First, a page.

Vitter: Time to Get Rid of the Presidential Coin

By on July 20, 2011 in Current Events with 23 Comments

Senator David Vitter (R-LA) has introduced legislation that would terminate minting the $1 presidential coin by repealing the Presidential Dollar Coin Act of 2005.

In 2005 Congress passed the Presidential Dollar Coin Act which requires the mint to create a dollar coin in honor of every U.S. President. Banks and credit unions have been increasingly returning the coins to the Federal Reserve due to lack of consumer demand.

There are currently 1.252 billion unwanted coins and the GAO says that will expand to 2 billion soon, forcing the Federal Reserve Bank of Dallas to add more storage space for the coins at a cost of $650,000. Additionally, the Federal Reserve would have to spend $3 million to hire armored truck contractors for moving the coins and spend an additional $1.4 million for pallets and renovation in buildings to expand storage.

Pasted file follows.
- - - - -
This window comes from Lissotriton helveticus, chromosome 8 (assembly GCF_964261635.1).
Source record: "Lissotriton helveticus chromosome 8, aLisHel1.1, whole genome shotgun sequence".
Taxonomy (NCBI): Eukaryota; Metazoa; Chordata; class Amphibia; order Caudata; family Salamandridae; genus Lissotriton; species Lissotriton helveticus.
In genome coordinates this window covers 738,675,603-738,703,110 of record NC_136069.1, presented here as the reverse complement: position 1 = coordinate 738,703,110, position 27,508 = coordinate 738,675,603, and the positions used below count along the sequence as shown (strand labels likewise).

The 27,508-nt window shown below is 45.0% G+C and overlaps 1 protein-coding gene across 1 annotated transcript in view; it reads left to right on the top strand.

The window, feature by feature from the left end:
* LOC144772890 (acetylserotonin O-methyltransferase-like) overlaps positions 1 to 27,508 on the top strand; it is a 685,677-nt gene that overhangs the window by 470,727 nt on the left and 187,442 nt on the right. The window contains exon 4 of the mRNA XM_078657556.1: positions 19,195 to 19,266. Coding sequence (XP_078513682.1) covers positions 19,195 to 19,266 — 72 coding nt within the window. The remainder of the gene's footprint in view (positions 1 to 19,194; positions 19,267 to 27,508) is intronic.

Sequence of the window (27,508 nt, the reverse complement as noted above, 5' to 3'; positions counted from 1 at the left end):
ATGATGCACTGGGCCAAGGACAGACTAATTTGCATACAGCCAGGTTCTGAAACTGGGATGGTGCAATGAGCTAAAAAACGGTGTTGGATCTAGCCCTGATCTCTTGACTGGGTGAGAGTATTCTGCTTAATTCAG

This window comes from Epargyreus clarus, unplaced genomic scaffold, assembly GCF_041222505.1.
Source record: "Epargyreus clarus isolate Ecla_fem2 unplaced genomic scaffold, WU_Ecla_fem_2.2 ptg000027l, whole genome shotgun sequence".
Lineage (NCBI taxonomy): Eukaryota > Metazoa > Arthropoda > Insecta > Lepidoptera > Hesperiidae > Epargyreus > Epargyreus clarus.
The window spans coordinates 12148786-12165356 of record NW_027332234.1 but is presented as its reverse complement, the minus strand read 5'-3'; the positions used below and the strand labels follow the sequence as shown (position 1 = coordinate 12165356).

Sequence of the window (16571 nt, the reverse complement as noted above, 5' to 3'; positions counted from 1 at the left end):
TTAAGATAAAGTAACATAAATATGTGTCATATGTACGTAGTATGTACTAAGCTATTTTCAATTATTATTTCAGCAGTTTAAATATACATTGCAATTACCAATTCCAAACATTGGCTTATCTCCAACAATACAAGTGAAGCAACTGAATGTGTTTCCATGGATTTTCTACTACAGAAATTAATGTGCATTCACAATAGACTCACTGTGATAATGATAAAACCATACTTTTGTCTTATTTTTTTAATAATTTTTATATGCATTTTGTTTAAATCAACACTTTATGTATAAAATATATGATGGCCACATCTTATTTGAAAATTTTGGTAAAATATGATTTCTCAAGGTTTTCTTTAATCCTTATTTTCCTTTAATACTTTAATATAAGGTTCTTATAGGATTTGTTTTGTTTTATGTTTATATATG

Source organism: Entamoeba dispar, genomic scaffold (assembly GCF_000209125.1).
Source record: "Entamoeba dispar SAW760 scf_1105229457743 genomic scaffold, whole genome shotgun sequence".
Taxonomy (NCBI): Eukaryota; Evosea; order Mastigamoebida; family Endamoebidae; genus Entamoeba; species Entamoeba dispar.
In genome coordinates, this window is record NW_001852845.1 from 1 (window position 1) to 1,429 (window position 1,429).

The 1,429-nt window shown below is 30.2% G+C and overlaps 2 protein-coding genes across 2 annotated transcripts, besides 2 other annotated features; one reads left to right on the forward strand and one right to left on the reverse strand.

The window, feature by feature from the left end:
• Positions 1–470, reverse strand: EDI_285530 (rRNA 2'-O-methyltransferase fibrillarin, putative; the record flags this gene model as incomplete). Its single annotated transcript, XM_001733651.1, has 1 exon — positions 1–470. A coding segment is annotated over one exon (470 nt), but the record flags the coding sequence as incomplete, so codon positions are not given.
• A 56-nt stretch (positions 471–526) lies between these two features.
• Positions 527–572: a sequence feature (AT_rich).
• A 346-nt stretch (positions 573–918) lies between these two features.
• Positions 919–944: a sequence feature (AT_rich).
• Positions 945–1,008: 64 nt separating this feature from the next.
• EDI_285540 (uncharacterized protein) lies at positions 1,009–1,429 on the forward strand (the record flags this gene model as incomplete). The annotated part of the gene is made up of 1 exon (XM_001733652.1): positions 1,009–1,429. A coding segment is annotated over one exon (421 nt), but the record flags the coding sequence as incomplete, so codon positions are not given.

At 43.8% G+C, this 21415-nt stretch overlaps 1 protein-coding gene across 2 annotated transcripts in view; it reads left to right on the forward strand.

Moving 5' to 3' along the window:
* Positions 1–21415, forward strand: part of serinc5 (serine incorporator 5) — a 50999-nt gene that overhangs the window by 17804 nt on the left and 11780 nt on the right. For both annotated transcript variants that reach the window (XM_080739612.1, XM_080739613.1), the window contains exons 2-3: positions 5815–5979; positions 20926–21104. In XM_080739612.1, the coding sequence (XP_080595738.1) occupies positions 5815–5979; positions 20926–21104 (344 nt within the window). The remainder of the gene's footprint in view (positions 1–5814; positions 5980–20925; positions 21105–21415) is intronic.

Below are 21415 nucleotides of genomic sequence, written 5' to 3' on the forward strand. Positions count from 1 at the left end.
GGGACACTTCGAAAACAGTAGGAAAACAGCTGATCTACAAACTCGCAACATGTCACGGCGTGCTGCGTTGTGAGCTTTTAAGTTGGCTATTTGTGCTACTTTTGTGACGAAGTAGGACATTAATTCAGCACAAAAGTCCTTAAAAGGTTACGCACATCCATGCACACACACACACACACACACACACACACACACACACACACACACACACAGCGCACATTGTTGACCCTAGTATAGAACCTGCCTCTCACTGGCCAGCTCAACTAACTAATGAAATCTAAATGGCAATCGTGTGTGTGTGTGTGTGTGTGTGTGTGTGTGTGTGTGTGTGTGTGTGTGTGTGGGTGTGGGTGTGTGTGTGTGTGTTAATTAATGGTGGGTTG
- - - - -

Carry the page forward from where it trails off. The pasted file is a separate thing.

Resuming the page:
“Even though many in Congress, including myself, hoped that dollar coins would eventually save taxpayers money, it’s turned out to be one of those unnecessary and, quite frankly, wasteful programs that we should eliminate,” Vitter said.

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Ian Smith is one of the co-founders of FedSmith.com. He enjoys writing about current topics that affect the federal workforce. Ian also has a background in web development and does the technical work for the FedSmith.com web site and its sibling sites.

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